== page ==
All astute homeowners were aware of -- and many used -- the big tax credit for energy-efficient window and door replacements that ended last year. There are, however, some other tax incentives that bring financial advantages now.
Research is the first step for your jurisdiction as there are current incentives in play from local, state, and federal agencies. Don’t forget you can also utilize incentives offered by power companies. Most of the remaining programs are for renewable energy and energy-efficient products with a few smaller incentives for weatherization, insulation, energy efficiency and so on; it definitely pays to do some homework.
Perhaps your goal is to make your home more comfortable and energy efficient or maybe you want to play a small part in preserving the ecosystem. By harnessing clean energy and hot water from sunlight and keeping clean air, heat, humidity, and mold/mustiness where they belong, you accomplish both.
What’s Included in Credits?
For starters -- and for example -- under Energy Star for most of their products the credit is 30% of the cost with no limit and expires Dec. 31, 2016. Qualifiers comprise existing homes and new construction for principal residences and second homes; rentals do not qualify. Regardless of whether a credit is attached or not, it’s important to understand these improvements will pay you back via lower energy bills within a reasonable amount of time.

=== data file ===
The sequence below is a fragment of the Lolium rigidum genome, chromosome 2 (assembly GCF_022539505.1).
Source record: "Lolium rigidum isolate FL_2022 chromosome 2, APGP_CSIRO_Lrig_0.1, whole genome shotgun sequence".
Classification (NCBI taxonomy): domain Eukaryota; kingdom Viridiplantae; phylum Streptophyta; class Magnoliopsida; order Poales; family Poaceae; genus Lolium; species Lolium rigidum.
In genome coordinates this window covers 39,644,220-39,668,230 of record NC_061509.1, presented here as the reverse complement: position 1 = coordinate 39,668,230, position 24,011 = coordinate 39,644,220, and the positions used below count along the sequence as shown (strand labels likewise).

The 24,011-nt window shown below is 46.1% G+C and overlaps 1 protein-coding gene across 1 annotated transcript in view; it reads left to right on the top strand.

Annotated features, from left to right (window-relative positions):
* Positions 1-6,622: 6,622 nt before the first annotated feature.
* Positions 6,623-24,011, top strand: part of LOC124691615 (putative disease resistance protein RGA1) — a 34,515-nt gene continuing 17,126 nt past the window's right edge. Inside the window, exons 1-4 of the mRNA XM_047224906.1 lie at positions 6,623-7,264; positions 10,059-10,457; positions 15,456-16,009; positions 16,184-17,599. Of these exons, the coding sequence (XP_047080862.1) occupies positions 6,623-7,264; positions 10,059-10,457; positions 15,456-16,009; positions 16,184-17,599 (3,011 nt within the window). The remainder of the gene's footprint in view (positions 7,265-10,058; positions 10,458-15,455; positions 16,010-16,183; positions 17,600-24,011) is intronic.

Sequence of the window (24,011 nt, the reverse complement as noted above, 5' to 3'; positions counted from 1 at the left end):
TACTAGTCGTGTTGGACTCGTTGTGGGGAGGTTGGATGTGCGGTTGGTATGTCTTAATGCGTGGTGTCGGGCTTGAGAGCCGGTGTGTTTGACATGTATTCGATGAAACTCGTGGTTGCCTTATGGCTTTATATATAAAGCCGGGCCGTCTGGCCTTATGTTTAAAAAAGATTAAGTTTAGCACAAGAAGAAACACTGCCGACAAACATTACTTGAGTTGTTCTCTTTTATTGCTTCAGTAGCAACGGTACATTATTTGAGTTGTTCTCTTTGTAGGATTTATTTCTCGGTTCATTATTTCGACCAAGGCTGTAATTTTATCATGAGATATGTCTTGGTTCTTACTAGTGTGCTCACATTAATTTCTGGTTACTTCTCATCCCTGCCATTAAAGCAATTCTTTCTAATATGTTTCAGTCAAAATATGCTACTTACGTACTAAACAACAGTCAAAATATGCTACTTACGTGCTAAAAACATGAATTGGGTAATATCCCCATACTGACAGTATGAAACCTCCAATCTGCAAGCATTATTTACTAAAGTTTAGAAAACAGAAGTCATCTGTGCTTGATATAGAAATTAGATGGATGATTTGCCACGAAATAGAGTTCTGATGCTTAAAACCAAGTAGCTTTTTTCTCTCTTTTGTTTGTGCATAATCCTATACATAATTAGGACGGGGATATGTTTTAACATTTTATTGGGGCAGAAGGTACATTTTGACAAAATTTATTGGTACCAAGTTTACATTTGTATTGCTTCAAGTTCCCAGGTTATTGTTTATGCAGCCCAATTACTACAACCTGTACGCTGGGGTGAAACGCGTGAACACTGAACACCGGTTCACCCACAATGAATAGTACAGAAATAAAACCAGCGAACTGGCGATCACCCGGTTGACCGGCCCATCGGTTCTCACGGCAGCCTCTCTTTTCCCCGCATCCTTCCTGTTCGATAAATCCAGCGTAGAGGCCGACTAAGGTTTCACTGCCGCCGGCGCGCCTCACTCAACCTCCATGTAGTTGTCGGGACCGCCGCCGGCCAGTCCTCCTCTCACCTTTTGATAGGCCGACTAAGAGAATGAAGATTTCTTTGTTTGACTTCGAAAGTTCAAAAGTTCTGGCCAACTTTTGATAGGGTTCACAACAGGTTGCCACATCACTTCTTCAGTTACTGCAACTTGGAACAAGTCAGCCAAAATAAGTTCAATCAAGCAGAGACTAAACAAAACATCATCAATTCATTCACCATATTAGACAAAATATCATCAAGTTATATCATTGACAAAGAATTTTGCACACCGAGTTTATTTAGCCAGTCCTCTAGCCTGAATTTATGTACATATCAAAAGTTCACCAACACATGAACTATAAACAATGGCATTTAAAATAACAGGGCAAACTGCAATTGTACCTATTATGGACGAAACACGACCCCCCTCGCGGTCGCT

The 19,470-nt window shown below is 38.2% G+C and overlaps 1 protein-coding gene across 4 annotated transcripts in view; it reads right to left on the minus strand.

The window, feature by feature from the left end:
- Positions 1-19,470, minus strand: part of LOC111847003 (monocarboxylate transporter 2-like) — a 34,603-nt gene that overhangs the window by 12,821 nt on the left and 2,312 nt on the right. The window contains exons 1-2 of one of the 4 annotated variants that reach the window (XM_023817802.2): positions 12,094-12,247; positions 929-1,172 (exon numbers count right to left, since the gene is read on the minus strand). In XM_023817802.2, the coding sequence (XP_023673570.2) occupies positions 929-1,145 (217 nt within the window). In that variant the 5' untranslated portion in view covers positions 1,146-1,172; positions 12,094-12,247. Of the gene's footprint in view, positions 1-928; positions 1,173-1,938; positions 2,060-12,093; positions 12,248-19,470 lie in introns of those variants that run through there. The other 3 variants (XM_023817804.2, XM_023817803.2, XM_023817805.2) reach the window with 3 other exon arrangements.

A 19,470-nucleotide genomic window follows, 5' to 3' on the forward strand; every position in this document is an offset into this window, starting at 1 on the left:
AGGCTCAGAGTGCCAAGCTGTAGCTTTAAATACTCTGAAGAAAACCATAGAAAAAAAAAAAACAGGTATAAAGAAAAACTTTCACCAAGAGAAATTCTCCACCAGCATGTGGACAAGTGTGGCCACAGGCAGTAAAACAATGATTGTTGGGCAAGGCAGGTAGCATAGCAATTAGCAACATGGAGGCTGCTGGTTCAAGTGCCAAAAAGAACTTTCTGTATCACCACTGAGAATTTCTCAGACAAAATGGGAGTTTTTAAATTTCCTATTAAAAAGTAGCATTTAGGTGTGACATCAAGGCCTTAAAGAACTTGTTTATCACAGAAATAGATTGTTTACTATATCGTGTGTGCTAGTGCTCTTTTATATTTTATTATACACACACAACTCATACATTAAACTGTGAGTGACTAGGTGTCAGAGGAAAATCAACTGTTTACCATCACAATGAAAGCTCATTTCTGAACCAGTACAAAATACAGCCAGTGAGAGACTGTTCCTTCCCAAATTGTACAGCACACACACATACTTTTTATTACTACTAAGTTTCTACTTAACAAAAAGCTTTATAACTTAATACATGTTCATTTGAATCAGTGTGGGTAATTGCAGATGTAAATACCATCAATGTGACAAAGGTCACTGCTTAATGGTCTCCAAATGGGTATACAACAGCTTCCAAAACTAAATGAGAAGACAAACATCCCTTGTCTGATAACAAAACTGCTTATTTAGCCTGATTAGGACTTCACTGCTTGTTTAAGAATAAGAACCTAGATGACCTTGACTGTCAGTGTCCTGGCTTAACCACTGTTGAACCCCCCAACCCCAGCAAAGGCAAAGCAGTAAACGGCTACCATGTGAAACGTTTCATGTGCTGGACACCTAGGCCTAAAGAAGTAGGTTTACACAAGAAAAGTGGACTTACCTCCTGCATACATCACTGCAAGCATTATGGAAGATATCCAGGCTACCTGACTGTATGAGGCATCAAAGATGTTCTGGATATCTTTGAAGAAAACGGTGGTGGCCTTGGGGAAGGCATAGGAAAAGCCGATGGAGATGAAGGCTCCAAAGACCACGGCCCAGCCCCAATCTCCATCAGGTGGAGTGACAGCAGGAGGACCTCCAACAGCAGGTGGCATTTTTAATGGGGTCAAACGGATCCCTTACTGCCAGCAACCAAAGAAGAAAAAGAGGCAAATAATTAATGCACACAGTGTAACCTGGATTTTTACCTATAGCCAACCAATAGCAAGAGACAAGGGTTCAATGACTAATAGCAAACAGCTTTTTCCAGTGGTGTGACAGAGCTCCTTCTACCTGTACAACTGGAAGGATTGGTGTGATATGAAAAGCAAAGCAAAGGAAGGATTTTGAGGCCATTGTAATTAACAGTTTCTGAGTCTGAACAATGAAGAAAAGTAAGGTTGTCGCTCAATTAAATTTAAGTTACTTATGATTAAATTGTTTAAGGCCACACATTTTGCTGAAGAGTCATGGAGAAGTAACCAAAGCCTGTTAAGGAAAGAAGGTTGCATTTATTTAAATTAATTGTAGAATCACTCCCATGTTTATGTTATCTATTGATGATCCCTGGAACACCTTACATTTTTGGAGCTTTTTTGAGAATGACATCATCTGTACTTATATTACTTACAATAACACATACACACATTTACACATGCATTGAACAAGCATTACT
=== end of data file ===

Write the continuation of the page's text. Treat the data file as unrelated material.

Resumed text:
Requirements for renewable energy tax credits from North Carolina’s Department of Revenue vary from Energy Star. These allowable credits are taken in five equal installments commencing the year the installation cost/equipment is placed into service. If the credit is not used entirely during these five years, the remaining amount may be carried over for an additional five years.
Let’s take a look at this program in which the credit is subject to various ceilings dependent on sector and renewable-energy system type. The following credit limits for various technologies and sectors apply:
- A maximum of $3,500 for non-business, solar-energy equipment for active-space heating; combined active-space and domestic water-heating systems; and passive space heating
- A maximum of $1,400 for non-business, solar water-heating systems (including solar pool-heating systems)
- A maximum of $10,500 for renewable-energy systems for non-business use
- A maximum of $8,400 for geothermal-equipment installation
- A maximum of $2,500,000 for solar, wind, hydro, geothermal and biomass applications on commercial and industrial facilities, including photovoltaic (PV), daylighting, solar water heating and space-heating technologies
Expenditures eligible for the tax credit include:
- Cost of the equipment and associated design
- Construction costs
- Installation costs less any discounts
- Installation-assistance credits
- Name-referral allowances or other similar reductions
Do you own a business? Locally -- with Duke Energy's Smart $aver Incentive program -- cash savings result for installing high-efficiency lighting, HVAC, pumps and other qualifying equipment, increasing your bottom line by reducing energy consumption and also by helping to lower upgrade costs.
Prepare Today for the Payoff Tomorrow
At first glance, improvements such as incorporating geothermal heat pumps and solar-panel energy systems seem to be extremely expensive. However, when you factor in all the potential tax credits and incentives these projects turn out to be very appealing options. Unfortunately getting the message out clearly to homeowners is the biggest roadblock.
Have a look at rebates and credits available in Mecklenburg County at:http://www.energysavvy.com/rebates/NC/county/mecklenburg-county. To help further, here are additional terms to assist you during your research: http://www.efficientwindows.org/glossary.cfm